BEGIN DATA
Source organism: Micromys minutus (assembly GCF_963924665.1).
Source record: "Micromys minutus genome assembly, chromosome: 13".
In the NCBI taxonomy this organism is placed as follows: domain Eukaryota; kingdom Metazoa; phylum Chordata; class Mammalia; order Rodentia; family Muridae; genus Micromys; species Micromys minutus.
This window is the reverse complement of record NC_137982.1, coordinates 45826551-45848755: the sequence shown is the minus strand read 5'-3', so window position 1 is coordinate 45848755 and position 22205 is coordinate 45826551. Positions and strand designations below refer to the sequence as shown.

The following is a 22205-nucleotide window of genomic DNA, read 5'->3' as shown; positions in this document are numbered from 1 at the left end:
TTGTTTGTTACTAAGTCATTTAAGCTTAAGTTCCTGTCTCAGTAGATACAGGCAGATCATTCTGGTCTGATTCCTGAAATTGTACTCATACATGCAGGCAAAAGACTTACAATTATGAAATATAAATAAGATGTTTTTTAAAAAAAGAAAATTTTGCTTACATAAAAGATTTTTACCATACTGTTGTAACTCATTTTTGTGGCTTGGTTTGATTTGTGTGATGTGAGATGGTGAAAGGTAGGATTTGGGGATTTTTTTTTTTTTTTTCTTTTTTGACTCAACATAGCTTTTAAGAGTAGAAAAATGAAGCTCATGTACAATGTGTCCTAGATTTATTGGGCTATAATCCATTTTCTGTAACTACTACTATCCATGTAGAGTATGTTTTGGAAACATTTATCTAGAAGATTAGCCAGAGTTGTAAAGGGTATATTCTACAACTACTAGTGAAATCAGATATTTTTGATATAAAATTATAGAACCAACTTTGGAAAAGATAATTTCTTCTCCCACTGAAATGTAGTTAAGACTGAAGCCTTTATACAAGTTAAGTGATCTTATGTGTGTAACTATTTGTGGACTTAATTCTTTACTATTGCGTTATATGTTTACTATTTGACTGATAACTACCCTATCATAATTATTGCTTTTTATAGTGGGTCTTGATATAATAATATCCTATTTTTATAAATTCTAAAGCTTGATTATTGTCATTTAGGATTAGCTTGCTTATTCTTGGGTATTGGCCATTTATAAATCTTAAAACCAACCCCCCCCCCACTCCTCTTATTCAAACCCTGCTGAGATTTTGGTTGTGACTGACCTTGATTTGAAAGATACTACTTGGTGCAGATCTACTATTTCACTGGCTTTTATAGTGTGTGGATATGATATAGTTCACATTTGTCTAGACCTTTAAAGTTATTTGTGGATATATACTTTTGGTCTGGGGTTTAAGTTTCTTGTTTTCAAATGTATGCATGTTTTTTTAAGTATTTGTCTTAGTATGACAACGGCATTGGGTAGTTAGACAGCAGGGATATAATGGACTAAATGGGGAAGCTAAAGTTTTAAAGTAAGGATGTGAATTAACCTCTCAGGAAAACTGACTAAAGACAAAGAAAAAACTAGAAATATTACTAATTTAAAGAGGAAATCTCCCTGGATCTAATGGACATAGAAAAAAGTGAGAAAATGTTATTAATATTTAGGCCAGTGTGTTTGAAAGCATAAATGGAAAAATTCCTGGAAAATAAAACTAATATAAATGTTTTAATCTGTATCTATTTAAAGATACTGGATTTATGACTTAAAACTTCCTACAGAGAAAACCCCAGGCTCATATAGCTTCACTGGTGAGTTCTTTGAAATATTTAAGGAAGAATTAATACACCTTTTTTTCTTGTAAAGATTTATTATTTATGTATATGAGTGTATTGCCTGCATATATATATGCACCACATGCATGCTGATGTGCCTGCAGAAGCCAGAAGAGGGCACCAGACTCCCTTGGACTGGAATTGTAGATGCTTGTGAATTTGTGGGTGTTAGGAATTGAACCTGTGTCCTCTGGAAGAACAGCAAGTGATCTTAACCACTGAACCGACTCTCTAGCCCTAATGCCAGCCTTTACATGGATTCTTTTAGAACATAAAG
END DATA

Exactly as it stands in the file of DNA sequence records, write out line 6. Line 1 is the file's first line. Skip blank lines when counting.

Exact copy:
TTGTTTGTTACTAAGTCATTTAAGCTTAAGTTCCTGTCTCAGTAGATACAGGCAGATCATTCTGGTCTGATTCCTGAAATTGTACTCATACATGCAGGCAAAAGACTTACAATTATGAAATATAAATAAGATGTTTTTTAAAAAAAGAAAATTTTGCTTACATAAAAGATTTTTACCATACTGTTGTAACTCATTTTTGTGGCTTGGTTTGATTTGTGTGATGTGAGATGGTGAAAGGTAGGATTTGGGGATTTTTTTTTTTTTTTTCTTTTTTGACTCAACATAGCTTTTAAGAGTAGAAAAATGAAGCTCATGTACAATGTGTCCTAGATTTATTGGGCTATAATCCATTTTCTGTAACTACTACTATCCATGTAGAGTATGTTTTGGAAACATTTATCTAGAAGATTAGCCAGAGTTGTAAAGGGTATATTCTACAACTACTAGTGAAATCAGATATTTTTGATATAAAATTATAGAACCAACTTTGGAAAAGATAATTTCTTCTCCCACTGAAATGTAGTTAAGACTGAAGCCTTTATACAAGTTAAGTGATCTTATGTGTGTAACTATTTGTGGACTTAATTCTTTACTATTGCGTTATATGTTTACTATTTGACTGATAACTACCCTATCATAATTATTGCTTTTTATAGTGGGTCTTGATATAATAATATCCTATTTTTATAAATTCTAAAGCTTGATTATTGTCATTTAGGATTAGCTTGCTTATTCTTGGGTATTGGCCATTTATAAATCTTAAAACCAACCCCCCCCCCACTCCTCTTATTCAAACCCTGCTGAGATTTTGGTTGTGACTGACCTTGATTTGAAAGATACTACTTGGTGCAGATCTACTATTTCACTGGCTTTTATAGTGTGTGGATATGATATAGTTCACATTTGTCTAGACCTTTAAAGTTATTTGTGGATATATACTTTTGGTCTGGGGTTTAAGTTTCTTGTTTTCAAATGTATGCATGTTTTTTTAAGTATTTGTCTTAGTATGACAACGGCATTGGGTAGTTAGACAGCAGGGATATAATGGACTAAATGGGGAAGCTAAAGTTTTAAAGTAAGGATGTGAATTAACCTCTCAGGAAAACTGACTAAAGACAAAGAAAAAACTAGAAATATTACTAATTTAAAGAGGAAATCTCCCTGGATCTAATGGACATAGAAAAAAGTGAGAAAATGTTATTAATATTTAGGCCAGTGTGTTTGAAAGCATAAATGGAAAAATTCCTGGAAAATAAAACTAATATAAATGTTTTAATCTGTATCTATTTAAAGATACTGGATTTATGACTTAAAACTTCCTACAGAGAAAACCCCAGGCTCATATAGCTTCACTGGTGAGTTCTTTGAAATATTTAAGGAAGAATTAATACACCTTTTTTTCTTGTAAAGATTTATTATTTATGTATATGAGTGTATTGCCTGCATATATATATGCACCACATGCATGCTGATGTGCCTGCAGAAGCCAGAAGAGGGCACCAGACTCCCTTGGACTGGAATTGTAGATGCTTGTGAATTTGTGGGTGTTAGGAATTGAACCTGTGTCCTCTGGAAGAACAGCAAGTGATCTTAACCACTGAACCGACTCTCTAGCCCTAATGCCAGCCTTTACATGGATTCTTTTAGAACATAAAG